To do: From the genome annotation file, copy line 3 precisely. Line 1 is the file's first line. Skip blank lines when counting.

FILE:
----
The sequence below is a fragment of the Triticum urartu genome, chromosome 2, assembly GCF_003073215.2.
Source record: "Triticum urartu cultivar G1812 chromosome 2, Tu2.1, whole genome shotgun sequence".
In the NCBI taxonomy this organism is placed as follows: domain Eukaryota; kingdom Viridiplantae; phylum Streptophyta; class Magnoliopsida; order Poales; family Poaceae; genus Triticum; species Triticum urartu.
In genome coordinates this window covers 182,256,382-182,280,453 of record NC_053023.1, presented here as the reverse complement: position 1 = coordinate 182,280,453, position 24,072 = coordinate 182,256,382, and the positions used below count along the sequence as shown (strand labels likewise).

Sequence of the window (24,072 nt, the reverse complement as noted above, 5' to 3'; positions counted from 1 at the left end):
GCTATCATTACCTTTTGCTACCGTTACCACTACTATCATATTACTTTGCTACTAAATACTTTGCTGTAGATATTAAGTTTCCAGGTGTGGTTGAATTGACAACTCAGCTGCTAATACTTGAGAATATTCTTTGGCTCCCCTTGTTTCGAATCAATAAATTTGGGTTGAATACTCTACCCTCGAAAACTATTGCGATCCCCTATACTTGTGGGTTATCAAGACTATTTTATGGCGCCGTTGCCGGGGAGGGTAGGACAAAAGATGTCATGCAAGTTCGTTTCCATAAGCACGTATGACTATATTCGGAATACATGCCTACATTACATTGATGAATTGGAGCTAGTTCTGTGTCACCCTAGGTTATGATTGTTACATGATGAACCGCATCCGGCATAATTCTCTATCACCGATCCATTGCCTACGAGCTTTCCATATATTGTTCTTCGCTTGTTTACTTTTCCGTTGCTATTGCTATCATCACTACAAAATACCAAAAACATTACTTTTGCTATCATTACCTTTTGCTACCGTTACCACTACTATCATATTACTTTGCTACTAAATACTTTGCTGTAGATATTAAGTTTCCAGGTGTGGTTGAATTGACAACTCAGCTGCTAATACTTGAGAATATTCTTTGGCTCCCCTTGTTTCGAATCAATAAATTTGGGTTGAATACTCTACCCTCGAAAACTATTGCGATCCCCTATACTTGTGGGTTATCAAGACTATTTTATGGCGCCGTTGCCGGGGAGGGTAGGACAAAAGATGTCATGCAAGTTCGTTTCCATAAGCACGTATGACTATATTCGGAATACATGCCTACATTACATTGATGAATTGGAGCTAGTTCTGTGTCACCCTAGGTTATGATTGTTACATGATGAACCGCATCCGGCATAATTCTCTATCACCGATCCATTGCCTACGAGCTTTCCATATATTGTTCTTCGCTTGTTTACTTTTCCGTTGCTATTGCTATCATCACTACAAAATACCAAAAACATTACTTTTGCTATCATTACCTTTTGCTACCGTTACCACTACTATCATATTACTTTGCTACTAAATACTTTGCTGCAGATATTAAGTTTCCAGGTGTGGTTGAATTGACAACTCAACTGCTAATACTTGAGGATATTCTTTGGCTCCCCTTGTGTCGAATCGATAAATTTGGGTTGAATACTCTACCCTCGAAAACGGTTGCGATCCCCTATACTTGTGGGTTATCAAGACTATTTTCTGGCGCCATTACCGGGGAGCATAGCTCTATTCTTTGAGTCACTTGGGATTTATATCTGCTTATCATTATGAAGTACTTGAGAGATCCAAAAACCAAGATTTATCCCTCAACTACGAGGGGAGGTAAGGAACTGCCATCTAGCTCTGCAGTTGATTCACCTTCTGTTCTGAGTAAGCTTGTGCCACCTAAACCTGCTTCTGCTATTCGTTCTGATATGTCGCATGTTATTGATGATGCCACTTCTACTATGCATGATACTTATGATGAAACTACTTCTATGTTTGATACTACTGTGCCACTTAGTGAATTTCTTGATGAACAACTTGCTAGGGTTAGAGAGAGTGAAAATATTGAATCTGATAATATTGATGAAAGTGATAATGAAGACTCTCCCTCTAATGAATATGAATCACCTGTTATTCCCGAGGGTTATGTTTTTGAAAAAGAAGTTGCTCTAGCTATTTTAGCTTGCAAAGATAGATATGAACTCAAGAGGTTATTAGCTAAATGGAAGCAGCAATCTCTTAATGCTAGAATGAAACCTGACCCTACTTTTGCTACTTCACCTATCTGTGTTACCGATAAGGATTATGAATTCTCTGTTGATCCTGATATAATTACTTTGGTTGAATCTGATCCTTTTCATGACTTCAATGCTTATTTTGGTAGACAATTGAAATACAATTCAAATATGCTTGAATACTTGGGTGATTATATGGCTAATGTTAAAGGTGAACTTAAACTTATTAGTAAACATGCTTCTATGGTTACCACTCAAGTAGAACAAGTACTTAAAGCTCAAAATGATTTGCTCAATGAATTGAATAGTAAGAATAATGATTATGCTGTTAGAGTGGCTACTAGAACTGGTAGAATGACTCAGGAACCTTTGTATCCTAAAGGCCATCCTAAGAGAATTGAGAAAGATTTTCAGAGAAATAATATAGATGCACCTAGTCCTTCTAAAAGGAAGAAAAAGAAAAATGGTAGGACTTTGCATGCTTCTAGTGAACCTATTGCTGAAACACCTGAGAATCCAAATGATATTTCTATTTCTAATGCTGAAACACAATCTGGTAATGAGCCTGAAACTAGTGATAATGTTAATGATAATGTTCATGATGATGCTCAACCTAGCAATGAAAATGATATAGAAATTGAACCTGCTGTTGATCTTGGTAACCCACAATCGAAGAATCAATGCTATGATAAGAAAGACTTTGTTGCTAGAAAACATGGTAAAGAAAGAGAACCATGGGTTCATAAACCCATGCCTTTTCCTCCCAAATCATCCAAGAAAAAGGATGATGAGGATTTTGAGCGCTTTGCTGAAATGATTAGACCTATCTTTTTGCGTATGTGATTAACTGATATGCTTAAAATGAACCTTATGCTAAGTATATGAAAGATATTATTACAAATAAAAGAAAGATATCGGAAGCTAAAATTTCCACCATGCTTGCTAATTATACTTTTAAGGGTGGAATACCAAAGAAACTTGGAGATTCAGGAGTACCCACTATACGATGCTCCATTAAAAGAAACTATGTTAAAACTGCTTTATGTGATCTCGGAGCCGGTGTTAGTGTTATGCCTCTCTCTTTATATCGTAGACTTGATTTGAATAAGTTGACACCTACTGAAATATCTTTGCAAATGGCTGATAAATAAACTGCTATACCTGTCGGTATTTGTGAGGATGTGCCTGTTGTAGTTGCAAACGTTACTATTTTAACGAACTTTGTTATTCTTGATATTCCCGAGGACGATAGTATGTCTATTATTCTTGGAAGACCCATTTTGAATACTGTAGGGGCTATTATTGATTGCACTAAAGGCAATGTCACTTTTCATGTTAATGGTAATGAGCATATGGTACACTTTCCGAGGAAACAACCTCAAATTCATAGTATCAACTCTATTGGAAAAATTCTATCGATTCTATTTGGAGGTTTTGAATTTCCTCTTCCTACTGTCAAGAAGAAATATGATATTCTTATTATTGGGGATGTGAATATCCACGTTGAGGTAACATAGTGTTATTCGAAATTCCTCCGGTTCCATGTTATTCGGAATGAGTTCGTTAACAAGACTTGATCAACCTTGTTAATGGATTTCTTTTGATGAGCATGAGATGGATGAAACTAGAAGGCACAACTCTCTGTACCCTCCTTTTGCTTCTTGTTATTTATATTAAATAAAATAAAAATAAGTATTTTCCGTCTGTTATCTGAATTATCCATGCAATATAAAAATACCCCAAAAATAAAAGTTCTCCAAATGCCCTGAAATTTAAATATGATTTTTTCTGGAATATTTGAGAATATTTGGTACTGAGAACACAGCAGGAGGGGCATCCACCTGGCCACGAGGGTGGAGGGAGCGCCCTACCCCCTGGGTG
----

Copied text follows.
In the NCBI taxonomy this organism is placed as follows: domain Eukaryota; kingdom Viridiplantae; phylum Streptophyta; class Magnoliopsida; order Poales; family Poaceae; genus Triticum; species Triticum urartu.